Old 97’s

Old 97’s

with Deathray Davies

Nightclub 9:30 • February 8, 2000

With last year’s CD, Fight Songs , the Dallas-based Old 97’s smoothed out their trademark alt-country sound a bit and tried some different things. Sure, many of the elements of their previous work were still there around the edges: Philip Peeples’ galloping drumbeats, Ken Bethea’s off-kilter “strangled” guitar sounds, and bassist Murry Hammond’s great harmony vocals. But the band also wrote some of their best songs to date, and singer Rhett Miller turned in some of his best vocals.

At their recent 9:30 Club appearance, catchy, poppier numbers from Fight Songs , like “Oppenheimer” and “Murder (Or a Heart Attack),” sounded strong. But the band seemed to shine most brightly on older songs, especially those from 1997’s Too Far to Care , which was heavily featured. After some initial sound problems, the band seemed to work out the kinks on their third song, “Barrier Reef,” in which Miller proclaims himself a “serial lady killer.” Hammond took one of four lead vocal showcases on a beautifully harmonized “W. TX Teardrops.” But it was the almost speed-core versions of “Melt Show” and “Timebomb” that stole the show and ignited the crowd.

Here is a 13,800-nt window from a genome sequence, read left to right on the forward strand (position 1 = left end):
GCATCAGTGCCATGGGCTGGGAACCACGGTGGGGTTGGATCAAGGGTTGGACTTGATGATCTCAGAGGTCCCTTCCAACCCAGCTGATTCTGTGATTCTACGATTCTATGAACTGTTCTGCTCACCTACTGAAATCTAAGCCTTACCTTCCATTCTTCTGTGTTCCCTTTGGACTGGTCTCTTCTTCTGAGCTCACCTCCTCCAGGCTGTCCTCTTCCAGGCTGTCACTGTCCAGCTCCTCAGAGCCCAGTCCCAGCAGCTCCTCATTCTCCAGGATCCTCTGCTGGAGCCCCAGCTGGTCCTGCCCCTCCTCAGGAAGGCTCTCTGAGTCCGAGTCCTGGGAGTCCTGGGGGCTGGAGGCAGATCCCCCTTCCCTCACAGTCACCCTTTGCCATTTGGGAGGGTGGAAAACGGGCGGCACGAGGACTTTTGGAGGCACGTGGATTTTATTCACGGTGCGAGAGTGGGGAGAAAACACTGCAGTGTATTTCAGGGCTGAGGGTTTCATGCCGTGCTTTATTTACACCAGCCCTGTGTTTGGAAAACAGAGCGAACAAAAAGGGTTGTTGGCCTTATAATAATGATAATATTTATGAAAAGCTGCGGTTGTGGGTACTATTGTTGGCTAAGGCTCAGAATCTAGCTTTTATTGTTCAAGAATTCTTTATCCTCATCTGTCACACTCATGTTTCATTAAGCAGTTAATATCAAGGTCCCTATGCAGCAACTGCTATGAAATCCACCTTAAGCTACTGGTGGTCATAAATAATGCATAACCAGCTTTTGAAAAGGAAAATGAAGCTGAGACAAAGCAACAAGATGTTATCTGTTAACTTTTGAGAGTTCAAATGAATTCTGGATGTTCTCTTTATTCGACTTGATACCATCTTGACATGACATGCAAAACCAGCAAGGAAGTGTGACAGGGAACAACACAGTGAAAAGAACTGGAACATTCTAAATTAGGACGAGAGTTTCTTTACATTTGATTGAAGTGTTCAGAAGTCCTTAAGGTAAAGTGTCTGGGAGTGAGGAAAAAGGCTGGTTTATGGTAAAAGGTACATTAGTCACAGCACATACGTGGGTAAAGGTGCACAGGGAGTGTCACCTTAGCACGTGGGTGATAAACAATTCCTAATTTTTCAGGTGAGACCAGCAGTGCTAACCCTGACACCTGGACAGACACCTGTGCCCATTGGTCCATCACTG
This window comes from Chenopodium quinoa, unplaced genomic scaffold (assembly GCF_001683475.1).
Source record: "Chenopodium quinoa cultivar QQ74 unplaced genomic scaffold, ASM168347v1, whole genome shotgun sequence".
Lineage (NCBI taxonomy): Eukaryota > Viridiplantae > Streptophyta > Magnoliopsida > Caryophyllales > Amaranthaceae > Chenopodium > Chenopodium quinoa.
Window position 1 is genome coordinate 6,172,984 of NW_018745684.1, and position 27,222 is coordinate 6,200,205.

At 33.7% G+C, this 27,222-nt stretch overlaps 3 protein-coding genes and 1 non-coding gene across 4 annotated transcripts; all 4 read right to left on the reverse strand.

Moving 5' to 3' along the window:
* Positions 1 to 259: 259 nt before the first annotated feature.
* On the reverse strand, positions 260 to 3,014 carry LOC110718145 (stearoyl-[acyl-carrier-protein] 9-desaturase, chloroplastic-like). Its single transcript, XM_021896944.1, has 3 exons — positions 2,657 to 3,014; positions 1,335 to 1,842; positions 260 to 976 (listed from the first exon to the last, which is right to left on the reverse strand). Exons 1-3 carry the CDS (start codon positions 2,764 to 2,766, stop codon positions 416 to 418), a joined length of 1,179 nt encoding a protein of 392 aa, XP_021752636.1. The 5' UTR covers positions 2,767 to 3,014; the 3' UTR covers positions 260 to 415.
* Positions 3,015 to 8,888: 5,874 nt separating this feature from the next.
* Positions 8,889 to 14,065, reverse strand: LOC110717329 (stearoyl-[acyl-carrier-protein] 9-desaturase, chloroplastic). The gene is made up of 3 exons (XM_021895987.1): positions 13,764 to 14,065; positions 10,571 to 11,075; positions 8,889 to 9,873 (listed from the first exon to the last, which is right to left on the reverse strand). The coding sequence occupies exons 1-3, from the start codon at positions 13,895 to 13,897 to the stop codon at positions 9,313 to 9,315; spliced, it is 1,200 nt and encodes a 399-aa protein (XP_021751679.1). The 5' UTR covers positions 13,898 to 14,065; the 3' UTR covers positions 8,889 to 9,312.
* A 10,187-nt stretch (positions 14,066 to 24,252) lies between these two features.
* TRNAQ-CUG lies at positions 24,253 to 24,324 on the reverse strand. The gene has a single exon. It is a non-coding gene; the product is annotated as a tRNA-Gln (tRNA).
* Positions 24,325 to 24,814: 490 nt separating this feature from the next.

The band reached back to their first album Hitchhike to Rhome for “Stoned” as well as a cover of Merle Haggard’s “Mama Tried.” A main set closing high-powered, high energy “Four Leaf Clover” was also a highlight.

The six-song encore included a beautifully harmonized, acoustic “Valentine” in honor of the season with Hammond on lead vocals. Miller lived up to the self-proclaimed tag of “serial lady killer,” flirting with the club’s coat check girl in introducing “Big Brown Eyes.” The encore also included a terrific faithful cover of Cheap Trick’s “Southern Girls.” Not quite as good as seeing Zander, Nielsen and company perform the song on the same stage five months earlier (with Robert Pollard of Guided By Voices) but a pleasant surprise nonetheless.

Opening band Deathray Davies are a six-piece from Dallas with a great name. While their music didn’t quite live up to that name, they do have a few interesting melodies amidst a barrage of early-’80s new wave staccato chords and nagging riffs, as on their set closing “Clever Found A Name.” Imagine a cross between, say, Pylon and Possum Dixon. However, note to band: I don’t think the goofy-looking guy playing maracas and tambourine is pulling his weight in the band. And I think the keyboard player spent more time doing his silly robot dance than actually playing. If you’re looking to save money on the next tour, you know what to do.

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